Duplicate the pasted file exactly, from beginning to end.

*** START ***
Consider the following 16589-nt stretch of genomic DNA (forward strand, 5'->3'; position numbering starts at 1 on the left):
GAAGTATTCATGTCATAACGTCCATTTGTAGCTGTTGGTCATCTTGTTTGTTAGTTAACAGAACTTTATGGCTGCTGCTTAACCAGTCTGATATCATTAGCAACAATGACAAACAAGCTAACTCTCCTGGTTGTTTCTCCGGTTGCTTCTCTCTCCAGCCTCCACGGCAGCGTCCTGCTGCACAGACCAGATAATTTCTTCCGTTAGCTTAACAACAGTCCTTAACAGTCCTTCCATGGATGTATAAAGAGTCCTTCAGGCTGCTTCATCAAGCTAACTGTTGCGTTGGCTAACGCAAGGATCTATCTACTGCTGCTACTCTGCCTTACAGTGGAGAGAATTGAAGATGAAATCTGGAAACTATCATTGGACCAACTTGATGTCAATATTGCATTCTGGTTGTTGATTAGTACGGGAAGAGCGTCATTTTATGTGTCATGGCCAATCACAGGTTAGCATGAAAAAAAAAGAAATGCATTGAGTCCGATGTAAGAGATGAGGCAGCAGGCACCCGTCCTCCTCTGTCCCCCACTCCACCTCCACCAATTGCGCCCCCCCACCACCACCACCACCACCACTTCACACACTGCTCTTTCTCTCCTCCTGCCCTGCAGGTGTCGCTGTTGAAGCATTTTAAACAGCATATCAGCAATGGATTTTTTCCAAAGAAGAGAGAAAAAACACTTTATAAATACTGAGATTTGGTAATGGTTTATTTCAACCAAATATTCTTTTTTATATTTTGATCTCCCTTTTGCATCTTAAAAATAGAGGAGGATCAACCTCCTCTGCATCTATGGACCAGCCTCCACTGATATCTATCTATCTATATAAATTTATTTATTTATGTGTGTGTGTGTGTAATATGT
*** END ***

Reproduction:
Consider the following 16589-nt stretch of genomic DNA (forward strand, 5'->3'; position numbering starts at 1 on the left):
GAAGTATTCATGTCATAACGTCCATTTGTAGCTGTTGGTCATCTTGTTTGTTAGTTAACAGAACTTTATGGCTGCTGCTTAACCAGTCTGATATCATTAGCAACAATGACAAACAAGCTAACTCTCCTGGTTGTTTCTCCGGTTGCTTCTCTCTCCAGCCTCCACGGCAGCGTCCTGCTGCACAGACCAGATAATTTCTTCCGTTAGCTTAACAACAGTCCTTAACAGTCCTTCCATGGATGTATAAAGAGTCCTTCAGGCTGCTTCATCAAGCTAACTGTTGCGTTGGCTAACGCAAGGATCTATCTACTGCTGCTACTCTGCCTTACAGTGGAGAGAATTGAAGATGAAATCTGGAAACTATCATTGGACCAACTTGATGTCAATATTGCATTCTGGTTGTTGATTAGTACGGGAAGAGCGTCATTTTATGTGTCATGGCCAATCACAGGTTAGCATGAAAAAAAAAGAAATGCATTGAGTCCGATGTAAGAGATGAGGCAGCAGGCACCCGTCCTCCTCTGTCCCCCACTCCACCTCCACCAATTGCGCCCCCCCACCACCACCACCACCACCACTTCACACACTGCTCTTTCTCTCCTCCTGCCCTGCAGGTGTCGCTGTTGAAGCATTTTAAACAGCATATCAGCAATGGATTTTTTCCAAAGAAGAGAGAAAAAACACTTTATAAATACTGAGATTTGGTAATGGTTTATTTCAACCAAATATTCTTTTTTATATTTTGATCTCCCTTTTGCATCTTAAAAATAGAGGAGGATCAACCTCCTCTGCATCTATGGACCAGCCTCCACTGATATCTATCTATCTATATAAATTTATTTATTTATGTGTGTGTGTGTGTAATATGT